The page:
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I am working on a story set on a world where cars (or in a broader sense road based vehicles) are the main transport mode (aircraft have never been invented here and most bodies of water are so small that water travel is mostly used for pleasure craft) and thus liked the idea that every even slightly conceivable way to fuel/power a car is in use here (no matter how inefficient it would be in real life) So off course I also arrived at nuclear powered cars. Now as part of this ''car dominated world'' I also wanted fuel stations to have as many fuel options as possible (I'm imagining huge fuel stations next to highways that offer fuel for every type of vehicle this world has.)

So I also want the nuclear cars to use those, but how would I go about doing that?

Any liquid type of fuel can be done the same way you would at a real life gas station, but nuclear?

If I want a nuclear car (imagine if something like a Ford Nucleon from the late 50's had really gone in production) that has to refuel from time to time like any other car, what would its owner do? Swap the (in this scenario portable sized and save to handle) core of the reactor/whole reactor, switch empty control rods for new ones, fill her up with liquid uranium, plutonium or thorium?

NOTE: The way to refuel this car only needs to be every so slightly ''theoretically possible''(slightly can be as loooong of a stretch as needed), it does not need to be doable by real world current tech standards, any way is good as long as it involves either swapping something something out or ''filling'' her up with some substance.

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    $\begingroup$ I have to ask why not just change out the reactor when is time to refuel. By default it has to be compact and it should only need refueling every few years so you just book an appointment at a local garage, they pop the hood, unbolt and hoist out the old module and reinstall/plug in a new one. The old module is then collected some time later and delivered to a service facility where it's opened up, serviced and refueled before being sent back out into the world to be reused. Meanwhile the spent fuel core and any irradiated components get recycled or disposed of properly. $\endgroup$
    – Mon
    Commented Apr 28 at 1:14
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    $\begingroup$ Its a similar idea BTW to what some companies are looking at for long range/heavy duty electric delivery trucks. They need large batteries at would normally take hours to recharge on the road so one idea being considered is that you don't. Instead the driver would stop at a charging station and have the modular batteries taken out and replaced on the spot with, new freshly charged ones. Meanwhile the old ones get re charged locally at the station. $\endgroup$
    – Mon
    Commented Apr 28 at 1:24
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    $\begingroup$ The question is fun as posed, but I think somebody ought to mention what a calamitously bad idea nuclear powered cars would be in real life. Even if we magic away all the technical problems and give everyone the best of intentions and the willingness to read the fissioning manual, every single car crash would be a serious hazmat event, and instead of recycling old cars for their steel, you have to bury them in the desert for a couple hundred years. And of course we live in a world where evil exists and nobody ever reads the manual. $\endgroup$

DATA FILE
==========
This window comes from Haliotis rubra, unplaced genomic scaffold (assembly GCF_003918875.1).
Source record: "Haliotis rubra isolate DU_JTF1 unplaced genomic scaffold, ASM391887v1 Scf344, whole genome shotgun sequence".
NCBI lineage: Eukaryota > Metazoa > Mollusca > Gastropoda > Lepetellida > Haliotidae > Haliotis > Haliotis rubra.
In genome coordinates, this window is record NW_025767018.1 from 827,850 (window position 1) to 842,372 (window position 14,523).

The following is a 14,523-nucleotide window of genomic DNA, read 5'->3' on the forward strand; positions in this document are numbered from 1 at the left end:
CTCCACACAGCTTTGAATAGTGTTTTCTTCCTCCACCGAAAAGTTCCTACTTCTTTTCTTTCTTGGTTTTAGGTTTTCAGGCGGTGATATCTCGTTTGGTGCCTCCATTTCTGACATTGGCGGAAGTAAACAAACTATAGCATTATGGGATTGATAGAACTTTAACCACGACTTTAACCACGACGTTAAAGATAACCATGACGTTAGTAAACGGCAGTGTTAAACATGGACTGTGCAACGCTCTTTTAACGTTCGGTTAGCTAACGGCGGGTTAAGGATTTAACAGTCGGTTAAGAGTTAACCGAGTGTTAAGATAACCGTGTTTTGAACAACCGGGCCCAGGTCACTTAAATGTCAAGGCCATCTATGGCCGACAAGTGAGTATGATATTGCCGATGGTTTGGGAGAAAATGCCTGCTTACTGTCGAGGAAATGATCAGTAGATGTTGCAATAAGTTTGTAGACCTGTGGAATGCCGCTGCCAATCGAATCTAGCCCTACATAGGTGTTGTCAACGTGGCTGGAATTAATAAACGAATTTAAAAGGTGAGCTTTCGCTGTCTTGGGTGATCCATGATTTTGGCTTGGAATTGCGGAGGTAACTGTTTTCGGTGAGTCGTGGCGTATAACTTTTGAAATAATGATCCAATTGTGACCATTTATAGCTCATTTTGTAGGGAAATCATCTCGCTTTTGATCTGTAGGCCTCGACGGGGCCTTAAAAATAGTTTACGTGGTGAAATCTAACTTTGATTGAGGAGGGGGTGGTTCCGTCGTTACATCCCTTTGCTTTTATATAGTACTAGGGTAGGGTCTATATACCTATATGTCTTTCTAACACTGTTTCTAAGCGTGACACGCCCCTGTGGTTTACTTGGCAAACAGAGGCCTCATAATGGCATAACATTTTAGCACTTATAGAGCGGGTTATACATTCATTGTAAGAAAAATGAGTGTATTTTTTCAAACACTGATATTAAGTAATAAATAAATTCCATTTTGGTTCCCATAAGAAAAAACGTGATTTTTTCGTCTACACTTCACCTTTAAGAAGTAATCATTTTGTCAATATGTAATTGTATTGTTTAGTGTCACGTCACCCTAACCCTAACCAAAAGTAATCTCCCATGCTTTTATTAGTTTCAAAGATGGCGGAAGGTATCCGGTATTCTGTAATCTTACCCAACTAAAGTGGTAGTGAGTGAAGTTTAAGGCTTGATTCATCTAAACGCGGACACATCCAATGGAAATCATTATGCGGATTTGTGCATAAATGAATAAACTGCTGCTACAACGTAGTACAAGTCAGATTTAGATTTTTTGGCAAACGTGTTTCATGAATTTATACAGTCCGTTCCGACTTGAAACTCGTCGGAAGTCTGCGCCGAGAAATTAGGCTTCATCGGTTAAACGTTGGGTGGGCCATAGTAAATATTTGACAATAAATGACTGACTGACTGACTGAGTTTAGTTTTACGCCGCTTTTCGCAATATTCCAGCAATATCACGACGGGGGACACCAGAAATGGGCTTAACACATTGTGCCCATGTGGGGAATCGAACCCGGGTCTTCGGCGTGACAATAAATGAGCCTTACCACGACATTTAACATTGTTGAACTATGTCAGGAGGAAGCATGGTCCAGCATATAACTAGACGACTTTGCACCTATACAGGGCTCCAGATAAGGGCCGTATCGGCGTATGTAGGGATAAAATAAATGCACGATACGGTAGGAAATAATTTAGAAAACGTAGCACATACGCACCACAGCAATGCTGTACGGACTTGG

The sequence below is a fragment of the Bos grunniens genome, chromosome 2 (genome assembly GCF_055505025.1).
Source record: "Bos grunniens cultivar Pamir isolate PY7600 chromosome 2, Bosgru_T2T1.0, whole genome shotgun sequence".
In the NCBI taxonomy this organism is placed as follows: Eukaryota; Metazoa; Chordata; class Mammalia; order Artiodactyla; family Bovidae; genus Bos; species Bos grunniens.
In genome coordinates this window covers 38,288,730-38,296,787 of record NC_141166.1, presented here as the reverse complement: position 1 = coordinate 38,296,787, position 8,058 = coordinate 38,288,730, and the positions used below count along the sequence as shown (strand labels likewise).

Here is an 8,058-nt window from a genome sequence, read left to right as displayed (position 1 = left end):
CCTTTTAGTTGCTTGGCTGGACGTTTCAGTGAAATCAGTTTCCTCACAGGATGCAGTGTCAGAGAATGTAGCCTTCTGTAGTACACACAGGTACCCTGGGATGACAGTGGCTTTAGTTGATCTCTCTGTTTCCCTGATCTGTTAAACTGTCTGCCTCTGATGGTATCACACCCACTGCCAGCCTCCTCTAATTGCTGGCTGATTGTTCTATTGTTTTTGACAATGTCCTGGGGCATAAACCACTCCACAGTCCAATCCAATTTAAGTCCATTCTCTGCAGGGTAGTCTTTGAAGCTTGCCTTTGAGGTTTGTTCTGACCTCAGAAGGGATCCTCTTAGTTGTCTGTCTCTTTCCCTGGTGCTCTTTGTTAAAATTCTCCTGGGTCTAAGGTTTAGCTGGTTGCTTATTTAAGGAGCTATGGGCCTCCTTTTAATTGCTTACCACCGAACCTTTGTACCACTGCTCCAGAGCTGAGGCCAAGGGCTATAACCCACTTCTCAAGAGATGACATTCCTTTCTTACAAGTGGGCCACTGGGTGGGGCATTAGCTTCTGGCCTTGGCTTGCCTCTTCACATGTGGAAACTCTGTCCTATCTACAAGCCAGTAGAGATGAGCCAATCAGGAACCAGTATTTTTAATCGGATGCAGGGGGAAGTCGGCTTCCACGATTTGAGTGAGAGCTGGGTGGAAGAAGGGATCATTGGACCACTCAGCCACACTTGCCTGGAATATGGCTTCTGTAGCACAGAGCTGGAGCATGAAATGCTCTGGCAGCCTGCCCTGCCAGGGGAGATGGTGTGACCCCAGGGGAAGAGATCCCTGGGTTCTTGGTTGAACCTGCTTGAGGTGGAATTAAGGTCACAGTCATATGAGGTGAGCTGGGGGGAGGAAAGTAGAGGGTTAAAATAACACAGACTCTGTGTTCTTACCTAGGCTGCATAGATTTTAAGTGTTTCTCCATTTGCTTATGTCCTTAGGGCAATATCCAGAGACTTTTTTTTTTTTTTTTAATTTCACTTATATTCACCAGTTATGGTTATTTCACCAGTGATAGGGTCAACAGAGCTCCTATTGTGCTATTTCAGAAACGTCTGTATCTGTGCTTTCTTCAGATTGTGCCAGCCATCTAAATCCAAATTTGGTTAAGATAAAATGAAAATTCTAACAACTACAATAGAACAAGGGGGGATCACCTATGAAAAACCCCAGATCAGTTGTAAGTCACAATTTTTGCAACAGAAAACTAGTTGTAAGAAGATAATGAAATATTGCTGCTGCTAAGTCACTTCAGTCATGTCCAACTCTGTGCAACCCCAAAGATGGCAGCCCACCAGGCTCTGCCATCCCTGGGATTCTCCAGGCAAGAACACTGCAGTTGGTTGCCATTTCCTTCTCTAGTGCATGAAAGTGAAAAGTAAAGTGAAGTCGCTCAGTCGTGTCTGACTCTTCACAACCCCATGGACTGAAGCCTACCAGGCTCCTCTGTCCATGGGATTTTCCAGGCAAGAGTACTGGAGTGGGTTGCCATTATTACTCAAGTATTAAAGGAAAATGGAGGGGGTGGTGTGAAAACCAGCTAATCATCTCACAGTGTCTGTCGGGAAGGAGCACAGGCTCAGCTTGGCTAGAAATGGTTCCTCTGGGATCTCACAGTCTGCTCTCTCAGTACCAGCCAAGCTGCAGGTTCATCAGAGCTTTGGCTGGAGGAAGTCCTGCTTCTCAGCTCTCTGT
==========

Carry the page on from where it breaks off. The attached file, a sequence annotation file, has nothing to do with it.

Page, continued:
– g s
    Commented Apr 28 at 9:41
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    $\begingroup$ I'm struggling to imagine how a car with a built-in reactor would be preferable to one with a battery that is charged from an electricity grid powered by full sized nuclear reactors. (Like we have now.) I also wonder whether railways have a place in this world, and whether larger vehicles like trains might be better suited for nuclear power? $\endgroup$
    – craq
    Commented Apr 29 at 4:22
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    $\begingroup$ Just avoid asking to Lybian terrorists for a plutonium refill ;) $\endgroup$
    – frarugi87
    Commented Apr 29 at 9:30

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Regular garden hose.

On the scale of a car it is much more efficient to just replace the whole car than to bother replacing the nuclear fuel.

A full tank of gasoline (about 30kg) has around 1000 MJ of stored energy.

If we have a plutonium or uranium fueled car with a 1kg fuel supply, it has around a hundred million MJ of energy in the "tank", or a hundred thousand full tanks of gas.

Let's give it 100x worse mileage than a gasoline engine because I feel like it - now it has about a thousand full tanks of gas worth of distance.

I fill up about once a week, and there are fifty weeks in a back-of-the-envelope year, so this fuel supply would last me for 20 years - the whole lifetime of an automobile.

Just add (lots of) water to both run the turbine and keep it from overheating.

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    $\begingroup$ Excellent answer! One thing worth noting: your "because I feel like it" estimate probably isn't far off. I doubt people would want to bother starting up a nuclear reactor every time they want to drive somewhere, so cars would probably "run" constantly. $\endgroup$ Commented Apr 27 at 18:09
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    $\begingroup$ @InHocSigno probably equal and opposite of modern electric vehicles... get home, plug your house into your car. $\endgroup$